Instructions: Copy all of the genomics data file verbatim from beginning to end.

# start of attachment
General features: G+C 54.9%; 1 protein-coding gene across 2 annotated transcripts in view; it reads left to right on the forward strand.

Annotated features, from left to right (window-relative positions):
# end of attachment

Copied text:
General features: G+C 54.9%; 1 protein-coding gene across 2 annotated transcripts in view; it reads left to right on the forward strand.

Annotated features, from left to right (window-relative positions):